The General Register Office for England and Wales website has an online form where you can order Birth, Death and Marriage Registrations.

The first time you use the site you must register but it is free and easy. After that you do not need to register each time, you just log in using your email address and password.

After logging in (or registering) you will see a screen with choices as to what certificate you wish to order

There are 10 - the first 6 for events registered in England or Wales. They are Birth, Marriage, Civil Partnership, Death, Adoption and Commenorative Marriage Certificate

The last 4 choices are for overseas events that were registered with British authorities. The choices are Birth, Marriage, Death or Civil Partnership Certificate

Next you are asked if you know the General Register office index and the year when the event was registered. NOTE: You must have the GRO index for England & Wales Birth, Marriage, Death before 1900. So you need to go to FreeBMD website or Free BMD index. This is where you will, with any luck, find your ancestor and the details you need to order the certificate.

FreeBMD is being indexed by volunteers from 1837-1983 and this index is then passed on to where it is also available for free.

Once you check the radio button for knowing the GRO index, you are taken to a screen where you fill out your delivery address details. If you have registered previously, this information is already there next time you log in! A very nice feature.

The next screen is where you fill out your information, including the details you found on the Free Bmd website (GRO index reference information)

You also get to choose what kind of delivery service you want either Standard or Priority (higher priced)

The GRO Reference Information that is required is

District name
Volume Number
Page Number

All of this is obtainable from the FreeBMD website or website free BMD index (if you find your ancestor there).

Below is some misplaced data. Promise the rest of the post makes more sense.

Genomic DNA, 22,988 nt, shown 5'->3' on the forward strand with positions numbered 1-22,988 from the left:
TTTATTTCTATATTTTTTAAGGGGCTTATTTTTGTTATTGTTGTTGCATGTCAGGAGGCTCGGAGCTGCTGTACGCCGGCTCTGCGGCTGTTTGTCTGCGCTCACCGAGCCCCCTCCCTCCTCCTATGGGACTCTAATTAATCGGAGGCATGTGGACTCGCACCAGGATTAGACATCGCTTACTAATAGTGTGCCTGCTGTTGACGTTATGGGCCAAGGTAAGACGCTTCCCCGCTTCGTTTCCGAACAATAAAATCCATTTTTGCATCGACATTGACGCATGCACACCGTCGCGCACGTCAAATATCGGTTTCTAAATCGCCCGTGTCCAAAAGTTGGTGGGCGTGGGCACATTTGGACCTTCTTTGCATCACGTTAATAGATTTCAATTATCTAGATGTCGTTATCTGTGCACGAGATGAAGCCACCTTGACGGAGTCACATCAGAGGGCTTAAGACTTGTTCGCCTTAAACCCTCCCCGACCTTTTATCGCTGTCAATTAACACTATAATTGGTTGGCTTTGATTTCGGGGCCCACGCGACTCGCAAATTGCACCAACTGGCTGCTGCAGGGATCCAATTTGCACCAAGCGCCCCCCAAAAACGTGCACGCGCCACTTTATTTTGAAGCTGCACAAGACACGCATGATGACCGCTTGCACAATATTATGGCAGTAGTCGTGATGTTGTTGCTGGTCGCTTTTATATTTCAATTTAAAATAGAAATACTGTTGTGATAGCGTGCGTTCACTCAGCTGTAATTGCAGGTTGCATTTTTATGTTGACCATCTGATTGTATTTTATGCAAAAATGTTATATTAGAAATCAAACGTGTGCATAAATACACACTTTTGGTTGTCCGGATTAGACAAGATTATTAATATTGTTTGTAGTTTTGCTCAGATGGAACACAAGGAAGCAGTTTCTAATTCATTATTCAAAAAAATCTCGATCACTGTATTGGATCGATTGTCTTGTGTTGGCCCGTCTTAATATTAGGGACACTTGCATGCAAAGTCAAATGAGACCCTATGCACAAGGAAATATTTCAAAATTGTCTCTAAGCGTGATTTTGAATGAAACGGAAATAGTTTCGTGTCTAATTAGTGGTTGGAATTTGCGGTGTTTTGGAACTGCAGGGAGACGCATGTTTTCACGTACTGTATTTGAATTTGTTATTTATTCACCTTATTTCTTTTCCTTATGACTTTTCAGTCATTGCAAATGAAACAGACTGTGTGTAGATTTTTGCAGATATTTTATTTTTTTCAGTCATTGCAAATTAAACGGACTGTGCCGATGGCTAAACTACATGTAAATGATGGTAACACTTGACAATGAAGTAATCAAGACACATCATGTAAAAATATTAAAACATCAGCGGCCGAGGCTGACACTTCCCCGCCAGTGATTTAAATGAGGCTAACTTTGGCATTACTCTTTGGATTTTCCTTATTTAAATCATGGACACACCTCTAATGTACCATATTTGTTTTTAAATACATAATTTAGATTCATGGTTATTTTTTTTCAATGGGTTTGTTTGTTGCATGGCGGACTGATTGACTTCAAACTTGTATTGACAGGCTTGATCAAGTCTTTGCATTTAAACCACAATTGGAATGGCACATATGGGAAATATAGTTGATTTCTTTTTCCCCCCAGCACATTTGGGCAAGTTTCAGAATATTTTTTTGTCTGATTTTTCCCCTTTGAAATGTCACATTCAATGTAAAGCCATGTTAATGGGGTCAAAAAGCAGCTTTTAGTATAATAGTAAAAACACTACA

Searching the marriages on Free BMD I had a hit!
Marriages Dec 1858
Surname First name(s) District Vol Page

Fuller Charles Hollingbourne 2a 788

Clicking on "788" (the page) brings up a list of all brides and grooms on that page, usually only 4 names. So you can easily see if this is the correct index entry for your ancestors (providing you know both parties names, or at least one full name and one first name for the second party)

Clicking showed me Georgiania's name along with Charles so I now knew the GRO index details needed to order their marriage registration. This is what I needed:
Year 1858
Quarter Dec. 1858
District Hollingbourne
Vol 2a
Page 788

After logging in to GRO website I filled out my required information and sat back to wait. Within 3 weeks the marriage registration arrived in the mail. I was quite excited to open the envelope and see what it said, but reminded myself I should not get my hopes up.

It seemed most likely that Georgiana never knew her father and so that part of the certificate would be blank. Or, as I have seen on other marriage registrations I've ordered when the individual is an illegitimate birth, the father's first name would be given, but no surname!

To my surprise and delight, Georgiana's father was named in full. His occupation was also given. I now had enough information to start my quest for her father. But that is another blog post.....